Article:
Thursday, November 24, 2022

Turkey Tail Tales, Redux

Dear Readers, I wish you all a Happy Thanksgiving, filled with many joys to be grateful for.  As it happens, I am so occupied with hosting and cooking duties right now that I have no new woodland adventures to share today.  But I happened to revisit this Thanksgiving post from a few years ago, and I found it just as pleasing to me today as it was the first time I posted it.  I hope you will find it so, as well.

I have been way too busy cooking and preparing to host many dear guests to create a new Happy Thanksgiving blog. But I hope all my readers have a wonderful day of feasting and family love, without too much friction among folks either happy or mad about our recent elections. (Lucky for me and my dear family, our extended members who might want to fight are as far apart geographically as along the political spectrum.) I was hoping to get outdoors today, but indoor duties took preference, so I'm taking a walk through my photo files instead.  Since turkey stars so prominently in Thanksgiving feasts,  how about we look at a few variations of that beautiful fungus called Turkey Tail (Trametes versicolor)? This is the ruffly fungus shown in the photo above, sharing its fallen log with the vivid orange mushroom called Mycena leailana.  I always thought this particular combination of fungi would make a beautiful centerpiece for the Thanksgiving table.

As the following sequence of photos shows, this is a very aptly named fungus, whether we call it by its common name or its scientific one.  With its fan-shaped fruiting bodies displaying bands of alternating colors, it does rather resemble the spread-out tail of a courting or challenging tom turkey. And as its specific name, versicolor, suggests, it comes in a wide variety of colors.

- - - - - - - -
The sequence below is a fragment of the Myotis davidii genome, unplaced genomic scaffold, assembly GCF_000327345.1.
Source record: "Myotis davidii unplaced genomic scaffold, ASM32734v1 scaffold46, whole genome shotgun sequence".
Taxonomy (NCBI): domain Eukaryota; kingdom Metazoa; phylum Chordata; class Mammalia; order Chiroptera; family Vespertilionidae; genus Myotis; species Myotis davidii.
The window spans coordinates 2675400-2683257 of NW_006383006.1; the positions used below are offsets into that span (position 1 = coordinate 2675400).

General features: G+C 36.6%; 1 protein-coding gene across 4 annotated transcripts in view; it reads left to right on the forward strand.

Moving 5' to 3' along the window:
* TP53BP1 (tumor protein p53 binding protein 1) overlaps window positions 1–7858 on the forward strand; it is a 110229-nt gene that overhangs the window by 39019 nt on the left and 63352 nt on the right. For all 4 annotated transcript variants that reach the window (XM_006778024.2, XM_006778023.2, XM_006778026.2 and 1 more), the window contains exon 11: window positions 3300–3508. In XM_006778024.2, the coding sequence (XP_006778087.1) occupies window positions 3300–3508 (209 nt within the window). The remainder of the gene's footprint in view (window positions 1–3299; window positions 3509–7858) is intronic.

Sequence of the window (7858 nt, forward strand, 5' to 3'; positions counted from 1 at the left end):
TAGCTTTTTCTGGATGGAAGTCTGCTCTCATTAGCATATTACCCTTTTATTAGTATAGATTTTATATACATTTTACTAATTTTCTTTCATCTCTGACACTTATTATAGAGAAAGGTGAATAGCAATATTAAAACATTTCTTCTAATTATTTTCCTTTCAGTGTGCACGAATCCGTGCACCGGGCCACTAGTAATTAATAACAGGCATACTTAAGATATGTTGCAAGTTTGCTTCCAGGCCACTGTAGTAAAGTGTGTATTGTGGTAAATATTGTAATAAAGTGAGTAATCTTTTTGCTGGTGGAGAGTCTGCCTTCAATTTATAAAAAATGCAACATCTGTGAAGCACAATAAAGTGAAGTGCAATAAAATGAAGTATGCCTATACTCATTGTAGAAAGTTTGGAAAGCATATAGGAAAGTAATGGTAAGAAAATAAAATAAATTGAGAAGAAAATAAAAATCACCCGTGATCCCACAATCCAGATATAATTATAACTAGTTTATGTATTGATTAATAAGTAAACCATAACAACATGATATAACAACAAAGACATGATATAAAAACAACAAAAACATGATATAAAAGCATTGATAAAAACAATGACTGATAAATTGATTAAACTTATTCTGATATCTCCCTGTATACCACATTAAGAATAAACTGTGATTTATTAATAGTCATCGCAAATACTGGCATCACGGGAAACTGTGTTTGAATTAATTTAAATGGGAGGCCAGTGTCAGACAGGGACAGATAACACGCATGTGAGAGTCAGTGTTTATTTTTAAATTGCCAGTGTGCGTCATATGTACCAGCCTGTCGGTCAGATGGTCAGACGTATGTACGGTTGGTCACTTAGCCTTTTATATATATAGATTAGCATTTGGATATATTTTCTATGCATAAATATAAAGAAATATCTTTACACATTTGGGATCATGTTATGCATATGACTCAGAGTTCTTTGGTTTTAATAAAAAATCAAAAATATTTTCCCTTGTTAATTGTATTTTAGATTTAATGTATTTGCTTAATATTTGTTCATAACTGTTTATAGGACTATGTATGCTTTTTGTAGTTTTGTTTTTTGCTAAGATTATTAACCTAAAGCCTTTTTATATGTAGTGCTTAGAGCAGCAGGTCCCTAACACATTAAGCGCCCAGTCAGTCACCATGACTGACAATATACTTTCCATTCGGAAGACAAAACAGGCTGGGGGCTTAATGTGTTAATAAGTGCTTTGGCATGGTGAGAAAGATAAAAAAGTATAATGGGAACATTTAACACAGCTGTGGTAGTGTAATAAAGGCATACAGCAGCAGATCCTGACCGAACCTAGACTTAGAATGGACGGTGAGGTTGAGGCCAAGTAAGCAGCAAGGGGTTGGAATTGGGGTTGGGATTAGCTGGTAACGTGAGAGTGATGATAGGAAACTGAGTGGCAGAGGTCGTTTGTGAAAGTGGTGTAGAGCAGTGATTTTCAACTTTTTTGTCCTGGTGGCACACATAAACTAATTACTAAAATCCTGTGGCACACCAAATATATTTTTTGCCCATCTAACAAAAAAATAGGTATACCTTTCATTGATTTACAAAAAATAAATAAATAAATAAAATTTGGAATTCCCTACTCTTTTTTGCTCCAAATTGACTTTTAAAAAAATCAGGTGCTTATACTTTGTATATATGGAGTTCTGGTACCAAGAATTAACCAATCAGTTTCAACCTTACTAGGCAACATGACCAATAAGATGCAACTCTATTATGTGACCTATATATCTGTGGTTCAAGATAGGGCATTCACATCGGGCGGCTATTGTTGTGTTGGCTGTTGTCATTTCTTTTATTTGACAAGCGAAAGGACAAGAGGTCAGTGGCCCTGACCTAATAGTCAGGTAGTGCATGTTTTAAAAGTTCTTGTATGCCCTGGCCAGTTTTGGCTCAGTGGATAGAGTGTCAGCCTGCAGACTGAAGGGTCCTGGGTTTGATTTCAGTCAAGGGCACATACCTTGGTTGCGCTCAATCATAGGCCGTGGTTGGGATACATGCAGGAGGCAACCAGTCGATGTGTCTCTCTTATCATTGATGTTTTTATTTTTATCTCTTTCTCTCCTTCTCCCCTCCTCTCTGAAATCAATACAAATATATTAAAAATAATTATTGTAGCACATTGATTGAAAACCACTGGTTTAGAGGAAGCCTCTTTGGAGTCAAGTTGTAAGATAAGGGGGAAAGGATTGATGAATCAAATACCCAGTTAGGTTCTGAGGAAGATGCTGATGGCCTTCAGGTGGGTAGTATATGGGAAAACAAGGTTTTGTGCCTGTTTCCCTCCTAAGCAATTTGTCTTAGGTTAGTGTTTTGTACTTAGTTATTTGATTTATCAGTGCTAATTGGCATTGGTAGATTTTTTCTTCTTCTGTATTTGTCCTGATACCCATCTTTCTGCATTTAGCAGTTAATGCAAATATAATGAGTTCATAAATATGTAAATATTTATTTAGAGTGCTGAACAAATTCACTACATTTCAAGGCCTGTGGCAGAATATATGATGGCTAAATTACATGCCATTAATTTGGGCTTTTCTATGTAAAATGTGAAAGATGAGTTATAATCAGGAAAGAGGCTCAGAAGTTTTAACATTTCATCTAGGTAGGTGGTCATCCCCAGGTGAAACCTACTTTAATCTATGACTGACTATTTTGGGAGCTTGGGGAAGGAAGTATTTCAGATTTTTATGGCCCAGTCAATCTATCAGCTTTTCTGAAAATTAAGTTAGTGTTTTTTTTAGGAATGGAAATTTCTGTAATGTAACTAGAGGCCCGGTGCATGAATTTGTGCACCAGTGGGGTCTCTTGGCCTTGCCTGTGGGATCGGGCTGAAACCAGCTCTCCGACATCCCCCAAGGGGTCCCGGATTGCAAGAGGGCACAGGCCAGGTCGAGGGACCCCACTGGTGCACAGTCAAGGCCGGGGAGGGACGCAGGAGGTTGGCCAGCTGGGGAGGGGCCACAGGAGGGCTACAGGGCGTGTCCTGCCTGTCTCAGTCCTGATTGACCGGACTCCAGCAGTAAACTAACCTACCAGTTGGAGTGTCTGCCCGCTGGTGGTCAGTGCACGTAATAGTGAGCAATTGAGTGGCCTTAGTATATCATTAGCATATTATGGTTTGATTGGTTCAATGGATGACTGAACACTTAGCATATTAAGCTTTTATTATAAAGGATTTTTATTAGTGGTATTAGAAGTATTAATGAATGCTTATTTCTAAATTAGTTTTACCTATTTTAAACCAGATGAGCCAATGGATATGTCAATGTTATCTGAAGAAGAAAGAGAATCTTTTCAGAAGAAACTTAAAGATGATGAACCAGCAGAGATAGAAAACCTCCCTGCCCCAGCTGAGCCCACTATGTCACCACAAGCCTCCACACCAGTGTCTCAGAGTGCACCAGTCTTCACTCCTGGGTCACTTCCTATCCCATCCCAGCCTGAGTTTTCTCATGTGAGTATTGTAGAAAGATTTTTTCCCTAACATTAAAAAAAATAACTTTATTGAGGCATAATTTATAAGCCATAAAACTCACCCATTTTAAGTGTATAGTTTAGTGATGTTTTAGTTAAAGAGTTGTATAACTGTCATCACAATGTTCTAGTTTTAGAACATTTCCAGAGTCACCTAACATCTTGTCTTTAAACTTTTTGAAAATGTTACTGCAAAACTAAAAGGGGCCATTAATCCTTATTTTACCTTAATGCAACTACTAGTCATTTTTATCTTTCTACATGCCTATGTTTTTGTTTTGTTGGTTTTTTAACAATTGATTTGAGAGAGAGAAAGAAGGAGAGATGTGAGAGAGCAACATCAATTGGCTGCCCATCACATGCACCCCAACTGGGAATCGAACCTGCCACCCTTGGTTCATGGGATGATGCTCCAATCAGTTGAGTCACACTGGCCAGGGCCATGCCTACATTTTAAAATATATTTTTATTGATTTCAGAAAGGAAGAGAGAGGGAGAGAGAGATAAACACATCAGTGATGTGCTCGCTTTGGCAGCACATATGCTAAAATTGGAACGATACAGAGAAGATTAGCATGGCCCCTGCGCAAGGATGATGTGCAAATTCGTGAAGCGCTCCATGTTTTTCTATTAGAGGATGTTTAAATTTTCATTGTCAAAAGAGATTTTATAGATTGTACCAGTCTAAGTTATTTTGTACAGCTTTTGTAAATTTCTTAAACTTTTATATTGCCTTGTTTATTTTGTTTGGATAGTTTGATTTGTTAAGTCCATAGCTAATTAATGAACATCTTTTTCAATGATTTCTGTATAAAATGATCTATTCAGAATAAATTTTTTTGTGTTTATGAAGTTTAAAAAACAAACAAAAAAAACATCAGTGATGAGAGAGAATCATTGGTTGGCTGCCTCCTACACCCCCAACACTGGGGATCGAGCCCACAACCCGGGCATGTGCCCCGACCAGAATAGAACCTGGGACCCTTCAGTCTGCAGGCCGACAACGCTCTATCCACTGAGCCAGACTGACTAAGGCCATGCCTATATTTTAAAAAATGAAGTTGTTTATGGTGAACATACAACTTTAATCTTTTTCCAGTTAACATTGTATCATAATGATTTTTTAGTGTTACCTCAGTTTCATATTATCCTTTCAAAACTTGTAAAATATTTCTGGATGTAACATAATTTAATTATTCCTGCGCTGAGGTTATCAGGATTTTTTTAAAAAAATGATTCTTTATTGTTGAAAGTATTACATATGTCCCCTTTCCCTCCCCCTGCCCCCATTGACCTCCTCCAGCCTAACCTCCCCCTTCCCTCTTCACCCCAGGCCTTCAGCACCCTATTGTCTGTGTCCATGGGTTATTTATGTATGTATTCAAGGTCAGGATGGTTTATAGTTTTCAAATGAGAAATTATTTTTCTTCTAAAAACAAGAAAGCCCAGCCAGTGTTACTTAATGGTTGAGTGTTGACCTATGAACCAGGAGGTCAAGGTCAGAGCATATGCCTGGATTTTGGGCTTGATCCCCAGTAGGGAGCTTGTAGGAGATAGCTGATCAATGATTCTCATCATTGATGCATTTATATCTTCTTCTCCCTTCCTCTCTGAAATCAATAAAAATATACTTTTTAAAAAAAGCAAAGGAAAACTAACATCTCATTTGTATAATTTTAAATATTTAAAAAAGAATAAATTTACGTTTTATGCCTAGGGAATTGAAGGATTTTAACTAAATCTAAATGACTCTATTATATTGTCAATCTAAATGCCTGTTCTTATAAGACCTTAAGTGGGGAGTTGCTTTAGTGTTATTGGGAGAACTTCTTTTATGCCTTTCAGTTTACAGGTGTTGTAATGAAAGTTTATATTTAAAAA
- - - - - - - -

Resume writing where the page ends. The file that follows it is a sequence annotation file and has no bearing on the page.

Probably the most common colors we find are varying shades of tan and brown, from the softest ecrus and ivories and cafe-au-laits to the deepest chocolates.

Then once in a while, we come upon a mass of Turkey Tails with bands of vivid blue and vibrant orange.

Here's one I found with bands of bright orange set off by a wash of avocado green, thanks to a green-algae coating.

Somehow, the green bands in this vividly colorful example do not look as if they were caused by algae, because that green tint is confined to its distinctly separate bands, rather than spreading across all bands. One gorgeous -- and quite unusual -- combination of colors!

Just recently, I stopped in amazement before this gorgeous mass of Turkey Tails with bands of school-bus yellow alternating with bands of blue. This was a combination I had never seen before.

Then luck would have it, I soon came across that schoolbus yellow again, only this time alternating with bands of dove gray.

All of these examples display the strikingly zonate bands of contrasting colors that are typical for this fungus, and a closer look would reveal that these zones are often different in texture as well as color, with fuzzy zones alternating with smoother ones.  This fuzzy or velvety texture of the cap, as well as the starkly contrasting color zones are among the features that distinguish this species of Trametes from other similar members of its genus.  Another distinguishing feature of Turkey Tail is that the fresh caps are thin and flexible, not rigid and hard.

The Turkey Tail  is one of the polypore fungi, meaning that its fertile surface consists of many pores instead of gills.  We have many other species of polypores, but in the case of Turkey Tail, these pores, while visible, are very tiny, presenting as many as 8 pores per millimeter.

This fungus grows on the deadwood of hardwoods and only rarely on conifer logs. And to the delight of woods walkers in every season, it can be found year-round.  I'm hoping that after my hostess duties ease  and my flagging energies revive  that I can get back out to the woods very soon. Perhaps I will come upon a beautiful arrangement like this:  vividly striped Turkey Tails sharing a mossy log with gray-green lichens.

Wishing all my readers a Thanksgiving Day filled with love and gratefulness.  I am so grateful for the friends and family members who fill all of my days with love and joy, and also for the many wonders our Mother Nature surrounds us with here on earth.  May those wonders inspire us all to work to preserve them for generations to come.


threecollie said...

Happy Thanksgiving!

Woody Meristem said...

Thanks for the turkey-tails, one of my favorite and most colorful fungi.

suep said...

I will always remember the day we saw that blue one, high up on the mountain in the winter !
This is a beautiful collection of versicolor.